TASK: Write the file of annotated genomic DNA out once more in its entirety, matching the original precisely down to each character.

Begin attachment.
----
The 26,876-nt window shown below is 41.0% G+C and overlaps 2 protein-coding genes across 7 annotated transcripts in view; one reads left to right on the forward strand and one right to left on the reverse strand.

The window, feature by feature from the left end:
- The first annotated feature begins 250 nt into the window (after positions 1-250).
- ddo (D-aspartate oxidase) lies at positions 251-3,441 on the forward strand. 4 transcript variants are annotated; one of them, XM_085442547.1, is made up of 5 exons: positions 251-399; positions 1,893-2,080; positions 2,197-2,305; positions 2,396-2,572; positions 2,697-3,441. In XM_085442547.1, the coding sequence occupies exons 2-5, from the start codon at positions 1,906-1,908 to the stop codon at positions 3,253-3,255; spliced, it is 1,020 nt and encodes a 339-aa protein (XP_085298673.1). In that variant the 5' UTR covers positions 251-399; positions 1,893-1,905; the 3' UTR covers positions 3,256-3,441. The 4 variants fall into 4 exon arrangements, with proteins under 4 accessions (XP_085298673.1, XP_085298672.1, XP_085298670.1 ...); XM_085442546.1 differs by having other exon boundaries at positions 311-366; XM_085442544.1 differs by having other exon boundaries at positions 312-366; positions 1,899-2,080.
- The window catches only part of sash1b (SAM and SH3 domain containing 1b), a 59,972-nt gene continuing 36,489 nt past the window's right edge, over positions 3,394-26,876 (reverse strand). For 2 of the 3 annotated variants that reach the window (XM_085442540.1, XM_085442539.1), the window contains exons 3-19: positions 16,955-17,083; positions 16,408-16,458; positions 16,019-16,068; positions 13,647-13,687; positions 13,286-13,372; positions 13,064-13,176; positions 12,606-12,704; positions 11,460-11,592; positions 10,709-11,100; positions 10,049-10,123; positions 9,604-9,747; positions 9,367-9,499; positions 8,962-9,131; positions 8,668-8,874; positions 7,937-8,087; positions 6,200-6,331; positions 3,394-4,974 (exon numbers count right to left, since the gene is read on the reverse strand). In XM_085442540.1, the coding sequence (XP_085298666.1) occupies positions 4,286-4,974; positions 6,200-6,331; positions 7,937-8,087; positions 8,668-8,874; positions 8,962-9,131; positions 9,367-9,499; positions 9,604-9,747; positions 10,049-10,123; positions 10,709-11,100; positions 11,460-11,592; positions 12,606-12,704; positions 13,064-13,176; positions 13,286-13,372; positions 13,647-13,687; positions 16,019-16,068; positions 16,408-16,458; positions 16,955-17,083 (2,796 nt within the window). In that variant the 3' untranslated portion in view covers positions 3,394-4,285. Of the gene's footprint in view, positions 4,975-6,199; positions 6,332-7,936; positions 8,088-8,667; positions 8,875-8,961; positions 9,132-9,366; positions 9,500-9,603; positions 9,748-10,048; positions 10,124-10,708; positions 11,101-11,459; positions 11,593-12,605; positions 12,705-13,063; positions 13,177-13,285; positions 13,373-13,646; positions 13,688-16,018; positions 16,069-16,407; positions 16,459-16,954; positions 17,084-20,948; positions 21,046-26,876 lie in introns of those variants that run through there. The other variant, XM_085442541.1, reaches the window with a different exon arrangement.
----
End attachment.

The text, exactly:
The 26,876-nt window shown below is 41.0% G+C and overlaps 2 protein-coding genes across 7 annotated transcripts in view; one reads left to right on the forward strand and one right to left on the reverse strand.

The window, feature by feature from the left end:
- The first annotated feature begins 250 nt into the window (after positions 1-250).
- ddo (D-aspartate oxidase) lies at positions 251-3,441 on the forward strand. 4 transcript variants are annotated; one of them, XM_085442547.1, is made up of 5 exons: positions 251-399; positions 1,893-2,080; positions 2,197-2,305; positions 2,396-2,572; positions 2,697-3,441. In XM_085442547.1, the coding sequence occupies exons 2-5, from the start codon at positions 1,906-1,908 to the stop codon at positions 3,253-3,255; spliced, it is 1,020 nt and encodes a 339-aa protein (XP_085298673.1). In that variant the 5' UTR covers positions 251-399; positions 1,893-1,905; the 3' UTR covers positions 3,256-3,441. The 4 variants fall into 4 exon arrangements, with proteins under 4 accessions (XP_085298673.1, XP_085298672.1, XP_085298670.1 ...); XM_085442546.1 differs by having other exon boundaries at positions 311-366; XM_085442544.1 differs by having other exon boundaries at positions 312-366; positions 1,899-2,080.
- The window catches only part of sash1b (SAM and SH3 domain containing 1b), a 59,972-nt gene continuing 36,489 nt past the window's right edge, over positions 3,394-26,876 (reverse strand). For 2 of the 3 annotated variants that reach the window (XM_085442540.1, XM_085442539.1), the window contains exons 3-19: positions 16,955-17,083; positions 16,408-16,458; positions 16,019-16,068; positions 13,647-13,687; positions 13,286-13,372; positions 13,064-13,176; positions 12,606-12,704; positions 11,460-11,592; positions 10,709-11,100; positions 10,049-10,123; positions 9,604-9,747; positions 9,367-9,499; positions 8,962-9,131; positions 8,668-8,874; positions 7,937-8,087; positions 6,200-6,331; positions 3,394-4,974 (exon numbers count right to left, since the gene is read on the reverse strand). In XM_085442540.1, the coding sequence (XP_085298666.1) occupies positions 4,286-4,974; positions 6,200-6,331; positions 7,937-8,087; positions 8,668-8,874; positions 8,962-9,131; positions 9,367-9,499; positions 9,604-9,747; positions 10,049-10,123; positions 10,709-11,100; positions 11,460-11,592; positions 12,606-12,704; positions 13,064-13,176; positions 13,286-13,372; positions 13,647-13,687; positions 16,019-16,068; positions 16,408-16,458; positions 16,955-17,083 (2,796 nt within the window). In that variant the 3' untranslated portion in view covers positions 3,394-4,285. Of the gene's footprint in view, positions 4,975-6,199; positions 6,332-7,936; positions 8,088-8,667; positions 8,875-8,961; positions 9,132-9,366; positions 9,500-9,603; positions 9,748-10,048; positions 10,124-10,708; positions 11,101-11,459; positions 11,593-12,605; positions 12,705-13,063; positions 13,177-13,285; positions 13,373-13,646; positions 13,688-16,018; positions 16,069-16,407; positions 16,459-16,954; positions 17,084-20,948; positions 21,046-26,876 lie in introns of those variants that run through there. The other variant, XM_085442541.1, reaches the window with a different exon arrangement.